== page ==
Friday 4 February 2011

To save money, Florida should kill death penalty

Now that the hunt is on to wring out every superfluous dollar in the state budget, how about getting rid of the death penalty?
Yes, the death penalty in Florida just might be the ultimate entitlement program we can't afford.
"The number of inmates since 2000 on Death Row dying of natural causes has now surpassed the number of inmates executed," Florida House Speaker Dean Cannon said recently.
Surely, Cannon must be wrong. That sounds preposterous.
But Cannon's right.
In the past 10 years, the state executed 25 Death Row inmates, which was fewer than the 30 who died of natural causes, according to a review by
Of the 392 Florida prisoners serving death sentences, 145 of them have been there for 20 or more years and 34 have been there longer than 30 years. The oldest inmate is 80. And another one, Gary Alvord, a Michigan mental institution escapee who fled to Tampa and killed three women, has been on Death Row for 37 years.
A long, expensive process
The state restarted executing inmates in 1979 and has averaged about two executions per year, a pace that far from keeps up with the supply of new arrivals.
Part of that is due to gruesome application errors with the state's execution methods, both in electrocution and lethal injections, that resulted in temporary moratoriums. But mostly, it's because the legal process involved in putting someone to death is long. And expensive.
It's cheaper to lock up inmates for life than to put them on the Death Row carousel of legal appeals. The annual difference in cost is about $51 million, according to a 10-year-old Palm Beach Post study. Another study by The Miami Herald estimated that it costs about $3.2 million to execute a prisoner as compared with $750,000 to lock that prisoner up for life.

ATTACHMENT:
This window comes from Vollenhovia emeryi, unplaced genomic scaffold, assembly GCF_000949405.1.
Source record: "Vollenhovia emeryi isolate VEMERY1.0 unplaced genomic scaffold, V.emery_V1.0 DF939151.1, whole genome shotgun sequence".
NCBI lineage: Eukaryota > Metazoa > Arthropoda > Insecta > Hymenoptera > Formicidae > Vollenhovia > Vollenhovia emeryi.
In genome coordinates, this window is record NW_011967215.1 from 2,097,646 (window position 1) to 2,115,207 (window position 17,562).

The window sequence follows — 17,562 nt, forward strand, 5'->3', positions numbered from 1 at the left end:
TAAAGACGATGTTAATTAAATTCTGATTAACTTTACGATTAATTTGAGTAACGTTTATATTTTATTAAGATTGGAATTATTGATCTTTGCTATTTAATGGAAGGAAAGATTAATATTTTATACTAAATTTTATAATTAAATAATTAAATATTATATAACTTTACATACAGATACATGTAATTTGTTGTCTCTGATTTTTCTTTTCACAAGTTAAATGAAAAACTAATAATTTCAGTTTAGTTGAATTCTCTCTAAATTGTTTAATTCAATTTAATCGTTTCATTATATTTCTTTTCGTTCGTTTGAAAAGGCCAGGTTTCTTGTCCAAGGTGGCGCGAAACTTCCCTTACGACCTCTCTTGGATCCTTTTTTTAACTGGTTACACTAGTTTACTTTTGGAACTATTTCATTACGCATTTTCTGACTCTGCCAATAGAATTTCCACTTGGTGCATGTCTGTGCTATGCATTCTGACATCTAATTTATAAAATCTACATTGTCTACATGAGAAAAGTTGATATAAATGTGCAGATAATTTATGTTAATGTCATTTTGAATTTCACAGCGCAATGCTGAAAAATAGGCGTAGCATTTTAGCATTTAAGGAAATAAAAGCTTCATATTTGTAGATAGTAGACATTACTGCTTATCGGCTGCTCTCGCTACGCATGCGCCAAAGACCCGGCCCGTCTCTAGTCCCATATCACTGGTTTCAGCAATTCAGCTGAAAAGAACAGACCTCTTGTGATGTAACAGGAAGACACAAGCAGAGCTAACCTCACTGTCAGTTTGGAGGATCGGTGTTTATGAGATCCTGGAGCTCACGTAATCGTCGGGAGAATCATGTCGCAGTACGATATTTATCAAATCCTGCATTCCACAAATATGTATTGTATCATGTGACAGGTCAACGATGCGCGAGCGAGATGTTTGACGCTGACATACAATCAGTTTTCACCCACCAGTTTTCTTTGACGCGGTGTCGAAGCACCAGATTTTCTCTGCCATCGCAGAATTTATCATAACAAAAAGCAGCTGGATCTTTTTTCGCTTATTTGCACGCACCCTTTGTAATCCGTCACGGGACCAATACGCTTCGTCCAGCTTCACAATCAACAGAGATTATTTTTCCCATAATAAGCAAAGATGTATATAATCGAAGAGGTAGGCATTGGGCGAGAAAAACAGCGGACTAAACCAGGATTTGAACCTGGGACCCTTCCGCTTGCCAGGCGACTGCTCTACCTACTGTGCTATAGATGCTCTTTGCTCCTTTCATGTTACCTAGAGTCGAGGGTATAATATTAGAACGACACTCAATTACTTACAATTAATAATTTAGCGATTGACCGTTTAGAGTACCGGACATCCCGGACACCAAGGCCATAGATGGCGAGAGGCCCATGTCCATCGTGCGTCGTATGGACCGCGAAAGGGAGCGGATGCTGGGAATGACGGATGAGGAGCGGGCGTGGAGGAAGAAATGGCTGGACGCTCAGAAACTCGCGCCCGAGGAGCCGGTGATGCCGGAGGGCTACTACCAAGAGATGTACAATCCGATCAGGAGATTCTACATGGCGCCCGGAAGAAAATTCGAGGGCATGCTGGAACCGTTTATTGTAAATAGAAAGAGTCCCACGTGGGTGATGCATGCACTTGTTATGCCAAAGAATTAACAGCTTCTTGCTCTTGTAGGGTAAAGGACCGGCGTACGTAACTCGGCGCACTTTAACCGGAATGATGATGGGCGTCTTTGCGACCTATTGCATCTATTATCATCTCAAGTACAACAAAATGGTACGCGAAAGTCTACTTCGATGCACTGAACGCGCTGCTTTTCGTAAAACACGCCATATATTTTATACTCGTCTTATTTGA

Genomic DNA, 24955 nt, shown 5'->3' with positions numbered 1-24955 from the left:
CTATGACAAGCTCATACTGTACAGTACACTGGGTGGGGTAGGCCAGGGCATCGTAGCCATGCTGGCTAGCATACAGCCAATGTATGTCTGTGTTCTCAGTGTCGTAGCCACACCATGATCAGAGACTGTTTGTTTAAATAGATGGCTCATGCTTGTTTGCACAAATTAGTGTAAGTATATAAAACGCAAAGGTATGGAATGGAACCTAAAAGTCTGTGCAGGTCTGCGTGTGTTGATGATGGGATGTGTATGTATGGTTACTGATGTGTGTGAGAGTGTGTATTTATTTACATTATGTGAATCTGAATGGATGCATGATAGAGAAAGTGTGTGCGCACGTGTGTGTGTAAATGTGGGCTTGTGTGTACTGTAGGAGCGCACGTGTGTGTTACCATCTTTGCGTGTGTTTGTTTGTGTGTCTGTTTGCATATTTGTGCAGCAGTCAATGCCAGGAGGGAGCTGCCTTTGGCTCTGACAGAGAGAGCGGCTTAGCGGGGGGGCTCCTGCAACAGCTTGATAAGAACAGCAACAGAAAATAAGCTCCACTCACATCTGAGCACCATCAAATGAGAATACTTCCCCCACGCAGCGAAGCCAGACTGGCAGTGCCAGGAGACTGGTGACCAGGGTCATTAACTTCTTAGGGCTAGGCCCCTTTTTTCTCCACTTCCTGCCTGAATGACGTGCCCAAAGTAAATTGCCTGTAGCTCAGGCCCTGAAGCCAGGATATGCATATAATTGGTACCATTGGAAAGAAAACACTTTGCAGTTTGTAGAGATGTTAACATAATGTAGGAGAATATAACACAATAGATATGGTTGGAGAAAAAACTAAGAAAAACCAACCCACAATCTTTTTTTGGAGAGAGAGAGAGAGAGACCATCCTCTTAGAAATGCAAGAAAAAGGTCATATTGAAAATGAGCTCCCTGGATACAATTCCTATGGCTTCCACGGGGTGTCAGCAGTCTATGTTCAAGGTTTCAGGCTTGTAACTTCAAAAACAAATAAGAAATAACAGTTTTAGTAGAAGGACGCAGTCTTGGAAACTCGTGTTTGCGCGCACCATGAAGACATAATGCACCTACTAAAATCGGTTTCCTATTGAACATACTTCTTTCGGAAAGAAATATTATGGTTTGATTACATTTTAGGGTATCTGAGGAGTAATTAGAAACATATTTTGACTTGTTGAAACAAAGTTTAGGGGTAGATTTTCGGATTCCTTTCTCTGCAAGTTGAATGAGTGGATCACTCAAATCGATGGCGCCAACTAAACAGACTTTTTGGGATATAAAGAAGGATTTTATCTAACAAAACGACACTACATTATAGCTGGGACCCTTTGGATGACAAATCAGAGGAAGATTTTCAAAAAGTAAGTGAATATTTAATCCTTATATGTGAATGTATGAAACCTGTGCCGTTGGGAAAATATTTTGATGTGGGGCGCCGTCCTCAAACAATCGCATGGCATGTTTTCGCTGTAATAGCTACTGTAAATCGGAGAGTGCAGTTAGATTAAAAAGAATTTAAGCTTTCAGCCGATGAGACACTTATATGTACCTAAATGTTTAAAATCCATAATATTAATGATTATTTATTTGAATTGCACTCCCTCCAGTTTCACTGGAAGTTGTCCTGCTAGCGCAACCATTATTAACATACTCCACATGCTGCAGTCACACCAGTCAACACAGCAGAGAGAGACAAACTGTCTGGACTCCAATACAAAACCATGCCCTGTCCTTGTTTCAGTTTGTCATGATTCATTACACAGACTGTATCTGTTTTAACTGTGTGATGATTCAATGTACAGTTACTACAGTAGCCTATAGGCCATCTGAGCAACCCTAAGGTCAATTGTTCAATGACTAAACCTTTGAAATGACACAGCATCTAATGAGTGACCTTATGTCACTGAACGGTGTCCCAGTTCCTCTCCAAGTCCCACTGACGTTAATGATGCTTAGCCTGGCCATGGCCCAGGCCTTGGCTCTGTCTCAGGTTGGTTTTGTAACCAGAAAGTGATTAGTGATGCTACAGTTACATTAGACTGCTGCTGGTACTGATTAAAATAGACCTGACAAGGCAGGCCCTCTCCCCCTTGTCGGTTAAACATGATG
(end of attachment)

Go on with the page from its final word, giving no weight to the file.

Risk of killing innocent inmates
In some cases, their legal journey seems to border on never-ending.
Duane Owen, a sociopath who murdered a 14-year-old babysitter in Delray Beach in 1984, has had two trials and at least six unsuccessful appeals to the Florida Supreme Court.
Now, I know what you're thinking. The solution is to get in touch with our inner Texas and just start picking up the pace.
But recent developments in the analysis of DNA evidence have pointed out the unreliability of eyewitness testimony and have proven that people convicted of horrible crimes are sometimes wrongly convicted by over-eager prosecutors. The Illinois House of Representatives voted last month to abolish the death penalty eight years after its governor emptied Death Row after finding that a dozen innocent prisoners had been condemned to die.
And in Florida, Herman Lindsey was freed by the state Supreme Court a little more than a year ago, becoming the 23rd Death Row prisoner in Florida who had been exonerated since the death penalty was revived in 1979.
"The average time these exonerated prisoners spent on Death Row was eight years," said Mark Elliot, the executive director of Floridians for an Alternative to the Death Penalty. "If you speed the process up, you're virtually guaranteeing that you'll be executing innocent people."
And here's a little icing on this macabre cake.
The only U.S. maker of the lethal injection drug, sodium thiopental, got out of the business recently, and our would-be European suppliers don't want to export death-penalty drugs to America because of an unwillingness to enable our executions.
So there's a shortage of death-penalty drugs.
Ohio's response is to switch to pentobarbital - the drug veterinarians use to put down dogs.
So this just might be a perfect time for Florida to reevaluate.
As long as our Death Row inmates are dying of old age, getting rid of the death penalty could serve as a kind of twofer: We can rescue a bit of our humanity along with our tax dollars.
Frank Cerabino

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